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House and Senate Pass HB-1196 – More Than Just a Fix-It Bill to Act 39

Norris McLaughlin Liquor Law Blog, Legal Liquor, Ted Zeller, Attorneys at Law

Late last night, the House and Senate passed 1196, touted as a fix-it bill to Act 39, which was the largest single piece of Liquor Code reform since Prohibition.  As I have detailed in many releases, Act 39 provided many new opportunities for various stakeholders, and also created a lot of questions.  Some of those questions are answered in 1196; however, the most significant provisions of 1196 go beyond fixing some of the deficiencies of Act 39.

The biggest change that Act 39, if signed by the Governor, provides is the ability of distributors to break the bulk of a case and sell down to a single bottle and even fill growlers of any size.  This is a major victory for distributors and beer in general. Distributors are still the number one source of retail beer sales in the Commonwealth and now can compete on a level playing field with grocery stores and other bottle shops.  No doubt this will lessen consumer confusion and, unlike Act 39, will actually promote consumer convenience on the pricing side.  Generally, distributors have better pricing for brewery products than grocery store mark-ups for six packs.

Fortunately for brewers in the State, mug club provisions created by Act 39 were fixed so now breweries can offer mug club members a discount simply by joining a mug club.  They have eradicated the provision that the discounted beer must be served in the actual mug given to a mug club member, which created all sorts of logistical and sanitary issues.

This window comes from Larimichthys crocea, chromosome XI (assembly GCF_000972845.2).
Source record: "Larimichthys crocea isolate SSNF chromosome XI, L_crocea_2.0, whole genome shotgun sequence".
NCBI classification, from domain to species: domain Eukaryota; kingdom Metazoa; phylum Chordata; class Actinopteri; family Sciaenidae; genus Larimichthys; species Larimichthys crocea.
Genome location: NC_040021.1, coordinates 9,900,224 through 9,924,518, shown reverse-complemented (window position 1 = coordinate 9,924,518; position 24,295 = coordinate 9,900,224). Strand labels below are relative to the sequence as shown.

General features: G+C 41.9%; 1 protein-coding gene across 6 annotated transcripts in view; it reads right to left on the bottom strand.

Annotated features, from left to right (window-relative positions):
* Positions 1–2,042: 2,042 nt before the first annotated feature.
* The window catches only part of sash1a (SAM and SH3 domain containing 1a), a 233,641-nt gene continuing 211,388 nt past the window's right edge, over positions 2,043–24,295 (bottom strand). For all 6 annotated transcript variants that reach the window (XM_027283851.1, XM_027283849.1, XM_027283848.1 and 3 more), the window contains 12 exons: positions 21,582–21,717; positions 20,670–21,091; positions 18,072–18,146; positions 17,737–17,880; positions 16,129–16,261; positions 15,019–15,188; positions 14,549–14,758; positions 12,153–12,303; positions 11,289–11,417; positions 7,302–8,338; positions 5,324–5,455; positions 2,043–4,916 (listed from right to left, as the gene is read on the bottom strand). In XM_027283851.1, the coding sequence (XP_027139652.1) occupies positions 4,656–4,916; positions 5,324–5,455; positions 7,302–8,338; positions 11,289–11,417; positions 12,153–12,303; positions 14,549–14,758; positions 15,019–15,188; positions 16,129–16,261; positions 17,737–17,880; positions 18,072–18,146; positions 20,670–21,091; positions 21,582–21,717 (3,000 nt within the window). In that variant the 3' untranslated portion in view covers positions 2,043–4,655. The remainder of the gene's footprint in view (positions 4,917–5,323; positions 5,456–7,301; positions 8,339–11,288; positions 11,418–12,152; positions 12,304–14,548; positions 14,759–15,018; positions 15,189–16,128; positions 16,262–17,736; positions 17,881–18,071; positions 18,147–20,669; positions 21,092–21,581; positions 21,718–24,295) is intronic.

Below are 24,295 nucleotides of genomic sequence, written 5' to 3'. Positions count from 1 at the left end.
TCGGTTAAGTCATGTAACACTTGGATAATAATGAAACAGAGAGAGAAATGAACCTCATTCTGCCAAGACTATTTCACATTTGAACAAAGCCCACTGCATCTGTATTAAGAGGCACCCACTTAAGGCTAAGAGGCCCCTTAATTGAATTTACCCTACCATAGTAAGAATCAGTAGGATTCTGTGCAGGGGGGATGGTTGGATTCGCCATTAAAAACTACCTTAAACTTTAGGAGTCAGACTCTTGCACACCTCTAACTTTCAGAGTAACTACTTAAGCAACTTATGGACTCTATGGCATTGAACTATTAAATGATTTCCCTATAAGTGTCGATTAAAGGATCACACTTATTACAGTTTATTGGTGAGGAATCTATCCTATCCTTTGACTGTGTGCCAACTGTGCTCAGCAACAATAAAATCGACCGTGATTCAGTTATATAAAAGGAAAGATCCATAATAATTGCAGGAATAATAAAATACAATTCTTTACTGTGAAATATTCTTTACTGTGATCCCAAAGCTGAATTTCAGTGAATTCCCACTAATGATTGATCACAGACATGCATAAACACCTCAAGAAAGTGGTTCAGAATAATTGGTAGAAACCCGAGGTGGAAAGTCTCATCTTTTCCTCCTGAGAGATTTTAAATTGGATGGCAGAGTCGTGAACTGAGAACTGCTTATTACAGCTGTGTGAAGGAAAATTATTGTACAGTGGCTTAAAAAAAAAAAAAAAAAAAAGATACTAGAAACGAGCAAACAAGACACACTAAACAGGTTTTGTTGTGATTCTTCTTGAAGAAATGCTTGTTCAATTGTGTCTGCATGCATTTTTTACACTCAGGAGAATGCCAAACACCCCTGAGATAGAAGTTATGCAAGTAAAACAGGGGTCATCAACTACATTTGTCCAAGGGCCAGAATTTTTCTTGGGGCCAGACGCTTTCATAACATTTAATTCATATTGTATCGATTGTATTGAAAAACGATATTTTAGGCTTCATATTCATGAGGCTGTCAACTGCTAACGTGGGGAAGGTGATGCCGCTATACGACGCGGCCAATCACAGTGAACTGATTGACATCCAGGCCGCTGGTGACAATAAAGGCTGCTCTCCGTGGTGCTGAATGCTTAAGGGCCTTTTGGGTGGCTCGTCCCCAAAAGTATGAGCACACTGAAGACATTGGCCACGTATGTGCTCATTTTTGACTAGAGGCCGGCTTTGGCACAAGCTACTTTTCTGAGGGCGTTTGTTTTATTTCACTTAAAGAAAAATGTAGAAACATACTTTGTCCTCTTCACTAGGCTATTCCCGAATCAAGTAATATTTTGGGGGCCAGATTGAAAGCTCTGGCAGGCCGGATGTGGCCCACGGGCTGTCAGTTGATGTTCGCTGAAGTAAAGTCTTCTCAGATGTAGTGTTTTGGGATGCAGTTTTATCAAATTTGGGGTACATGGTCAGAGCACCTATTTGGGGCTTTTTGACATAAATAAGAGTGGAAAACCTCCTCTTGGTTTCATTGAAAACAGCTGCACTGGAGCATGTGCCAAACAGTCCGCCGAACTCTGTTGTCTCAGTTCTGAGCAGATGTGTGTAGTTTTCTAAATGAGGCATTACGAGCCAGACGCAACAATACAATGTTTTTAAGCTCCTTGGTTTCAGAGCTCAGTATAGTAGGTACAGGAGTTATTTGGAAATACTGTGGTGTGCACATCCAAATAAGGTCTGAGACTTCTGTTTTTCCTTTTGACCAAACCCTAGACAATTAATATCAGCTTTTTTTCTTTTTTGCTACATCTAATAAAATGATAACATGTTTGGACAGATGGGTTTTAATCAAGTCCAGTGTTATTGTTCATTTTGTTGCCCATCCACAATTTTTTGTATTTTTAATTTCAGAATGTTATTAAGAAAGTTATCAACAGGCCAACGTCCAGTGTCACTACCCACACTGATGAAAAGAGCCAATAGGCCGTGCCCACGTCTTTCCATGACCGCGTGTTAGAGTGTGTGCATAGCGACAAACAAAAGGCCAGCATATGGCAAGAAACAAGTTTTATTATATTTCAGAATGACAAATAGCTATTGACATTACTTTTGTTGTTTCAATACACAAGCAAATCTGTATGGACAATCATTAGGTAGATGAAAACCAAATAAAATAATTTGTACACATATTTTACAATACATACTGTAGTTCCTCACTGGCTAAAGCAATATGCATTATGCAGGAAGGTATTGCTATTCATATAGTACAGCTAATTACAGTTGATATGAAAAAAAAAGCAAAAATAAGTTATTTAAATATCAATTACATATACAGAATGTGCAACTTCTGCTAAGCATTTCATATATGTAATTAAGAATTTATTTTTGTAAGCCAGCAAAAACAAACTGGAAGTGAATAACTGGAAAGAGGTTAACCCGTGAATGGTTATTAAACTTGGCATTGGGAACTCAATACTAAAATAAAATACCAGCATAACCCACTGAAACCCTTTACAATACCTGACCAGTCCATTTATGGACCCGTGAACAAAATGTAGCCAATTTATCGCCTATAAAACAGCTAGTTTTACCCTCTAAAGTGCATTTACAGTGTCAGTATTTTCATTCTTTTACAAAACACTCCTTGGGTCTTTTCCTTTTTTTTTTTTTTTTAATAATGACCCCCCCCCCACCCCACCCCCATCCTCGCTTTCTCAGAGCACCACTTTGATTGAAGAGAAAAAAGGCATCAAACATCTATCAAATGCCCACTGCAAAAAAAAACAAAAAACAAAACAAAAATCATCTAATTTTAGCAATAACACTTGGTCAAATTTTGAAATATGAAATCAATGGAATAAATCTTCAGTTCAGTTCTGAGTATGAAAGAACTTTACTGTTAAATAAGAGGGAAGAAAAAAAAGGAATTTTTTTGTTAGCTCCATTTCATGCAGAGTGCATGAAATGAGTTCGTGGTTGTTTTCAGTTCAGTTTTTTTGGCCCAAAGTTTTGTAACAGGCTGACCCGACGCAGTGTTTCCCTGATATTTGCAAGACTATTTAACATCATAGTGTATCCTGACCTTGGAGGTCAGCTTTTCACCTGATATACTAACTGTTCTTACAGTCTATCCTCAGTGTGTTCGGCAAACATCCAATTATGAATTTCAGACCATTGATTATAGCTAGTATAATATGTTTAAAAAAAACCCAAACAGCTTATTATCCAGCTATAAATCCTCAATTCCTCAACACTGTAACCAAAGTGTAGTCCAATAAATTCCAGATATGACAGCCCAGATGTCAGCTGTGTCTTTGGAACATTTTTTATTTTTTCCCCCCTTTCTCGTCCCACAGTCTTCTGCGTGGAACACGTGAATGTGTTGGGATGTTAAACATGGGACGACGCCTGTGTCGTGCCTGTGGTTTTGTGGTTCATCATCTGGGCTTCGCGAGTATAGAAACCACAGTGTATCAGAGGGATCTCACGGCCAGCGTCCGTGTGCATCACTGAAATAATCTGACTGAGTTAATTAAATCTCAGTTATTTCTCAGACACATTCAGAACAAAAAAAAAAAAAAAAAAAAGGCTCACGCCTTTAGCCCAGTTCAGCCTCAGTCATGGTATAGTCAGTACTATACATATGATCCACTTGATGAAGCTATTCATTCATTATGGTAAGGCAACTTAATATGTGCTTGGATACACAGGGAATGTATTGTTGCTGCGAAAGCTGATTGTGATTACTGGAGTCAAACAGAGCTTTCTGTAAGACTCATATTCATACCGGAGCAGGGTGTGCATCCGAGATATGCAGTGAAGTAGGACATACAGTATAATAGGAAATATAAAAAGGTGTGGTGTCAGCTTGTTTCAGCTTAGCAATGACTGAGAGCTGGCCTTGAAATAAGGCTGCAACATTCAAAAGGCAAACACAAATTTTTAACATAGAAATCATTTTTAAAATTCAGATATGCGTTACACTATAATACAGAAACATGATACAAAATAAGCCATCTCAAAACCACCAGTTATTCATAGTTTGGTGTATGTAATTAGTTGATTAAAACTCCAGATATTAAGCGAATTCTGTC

Another big item is that now breweries that do not have brew pub licenses can serve licensed distillery, distillery, and limited winery products.  There is a restriction that brewery’s on-premise sales of its own beer must be at least 50% of the sales; however, this clears up confusion associated with Act 39.  Breweries can also sell beer products of other breweries licensed by the Board.  This should help pave the way for many collaboration efforts which were complicated under old laws.  I also predict that the Pennsylvania Liquor Control Board would interpret these new provisions as also applying to the storage facility location, because the storage facility locations are also licensed brewery premises.  As another side note, H.B. 1196 changed the language of Act 39 by stating breweries can sell other manufacturer’s products but only those manufacturers “licensed by the Board.”  While this presents an interesting commerce clause issue subject to constitutional challenge, it appears the Legislators have negated any interpretation of allowing out-of-state manufacturers’ products to be sold under the new provisions.

Another item is that Pennsylvania is now becoming a reporting state.  What this means is that all wholesalers and manufacturers, when selling at retail or self-distributing, must report these volumes to the Pennsylvania Liquor Control Board.  Those forms, which have not yet been developed by the Pennsylvania Liquor Control Board, will require manufacturers to report volumes in 31-gallon equivalents, regardless of the package size.  As a result, if you are a brewery, you will not need to report volume sold to Pennsylvania wholesalers that distribute your product, but you will have to report all volumes sold at your brewery premises and self-distributed to retail in the market.